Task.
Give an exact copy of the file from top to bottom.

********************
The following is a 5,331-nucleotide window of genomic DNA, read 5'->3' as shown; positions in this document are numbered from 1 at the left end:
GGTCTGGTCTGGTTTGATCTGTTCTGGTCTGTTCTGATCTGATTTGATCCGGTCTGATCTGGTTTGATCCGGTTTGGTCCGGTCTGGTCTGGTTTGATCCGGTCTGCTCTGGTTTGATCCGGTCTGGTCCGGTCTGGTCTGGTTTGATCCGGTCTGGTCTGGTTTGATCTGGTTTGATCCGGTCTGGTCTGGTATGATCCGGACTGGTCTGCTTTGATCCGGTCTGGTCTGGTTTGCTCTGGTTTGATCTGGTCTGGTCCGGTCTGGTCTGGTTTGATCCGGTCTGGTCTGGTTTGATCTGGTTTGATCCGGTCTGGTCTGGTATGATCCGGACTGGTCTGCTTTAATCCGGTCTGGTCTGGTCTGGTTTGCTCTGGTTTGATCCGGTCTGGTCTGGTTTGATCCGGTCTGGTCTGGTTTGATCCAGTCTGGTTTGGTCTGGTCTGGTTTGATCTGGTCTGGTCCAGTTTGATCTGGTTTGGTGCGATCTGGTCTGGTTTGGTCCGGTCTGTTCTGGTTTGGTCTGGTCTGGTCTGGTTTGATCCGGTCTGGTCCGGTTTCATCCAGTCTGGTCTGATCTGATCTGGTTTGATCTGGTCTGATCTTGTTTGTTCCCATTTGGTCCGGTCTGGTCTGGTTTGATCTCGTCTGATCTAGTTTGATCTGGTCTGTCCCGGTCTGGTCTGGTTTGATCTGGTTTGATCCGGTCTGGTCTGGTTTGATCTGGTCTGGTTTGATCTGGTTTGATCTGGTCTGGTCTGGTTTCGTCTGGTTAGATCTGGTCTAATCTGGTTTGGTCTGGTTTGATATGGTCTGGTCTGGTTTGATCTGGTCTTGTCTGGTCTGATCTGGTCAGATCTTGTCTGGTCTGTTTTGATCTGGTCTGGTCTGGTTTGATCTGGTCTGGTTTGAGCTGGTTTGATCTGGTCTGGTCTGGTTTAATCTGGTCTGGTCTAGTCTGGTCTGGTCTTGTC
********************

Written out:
The following is a 5,331-nucleotide window of genomic DNA, read 5'->3' as shown; positions in this document are numbered from 1 at the left end:
GGTCTGGTCTGGTTTGATCTGTTCTGGTCTGTTCTGATCTGATTTGATCCGGTCTGATCTGGTTTGATCCGGTTTGGTCCGGTCTGGTCTGGTTTGATCCGGTCTGCTCTGGTTTGATCCGGTCTGGTCCGGTCTGGTCTGGTTTGATCCGGTCTGGTCTGGTTTGATCTGGTTTGATCCGGTCTGGTCTGGTATGATCCGGACTGGTCTGCTTTGATCCGGTCTGGTCTGGTTTGCTCTGGTTTGATCTGGTCTGGTCCGGTCTGGTCTGGTTTGATCCGGTCTGGTCTGGTTTGATCTGGTTTGATCCGGTCTGGTCTGGTATGATCCGGACTGGTCTGCTTTAATCCGGTCTGGTCTGGTCTGGTTTGCTCTGGTTTGATCCGGTCTGGTCTGGTTTGATCCGGTCTGGTCTGGTTTGATCCAGTCTGGTTTGGTCTGGTCTGGTTTGATCTGGTCTGGTCCAGTTTGATCTGGTTTGGTGCGATCTGGTCTGGTTTGGTCCGGTCTGTTCTGGTTTGGTCTGGTCTGGTCTGGTTTGATCCGGTCTGGTCCGGTTTCATCCAGTCTGGTCTGATCTGATCTGGTTTGATCTGGTCTGATCTTGTTTGTTCCCATTTGGTCCGGTCTGGTCTGGTTTGATCTCGTCTGATCTAGTTTGATCTGGTCTGTCCCGGTCTGGTCTGGTTTGATCTGGTTTGATCCGGTCTGGTCTGGTTTGATCTGGTCTGGTTTGATCTGGTTTGATCTGGTCTGGTCTGGTTTCGTCTGGTTAGATCTGGTCTAATCTGGTTTGGTCTGGTTTGATATGGTCTGGTCTGGTTTGATCTGGTCTTGTCTGGTCTGATCTGGTCAGATCTTGTCTGGTCTGTTTTGATCTGGTCTGGTCTGGTTTGATCTGGTCTGGTTTGAGCTGGTTTGATCTGGTCTGGTCTGGTTTAATCTGGTCTGGTCTAGTCTGGTCTGGTCTTGTC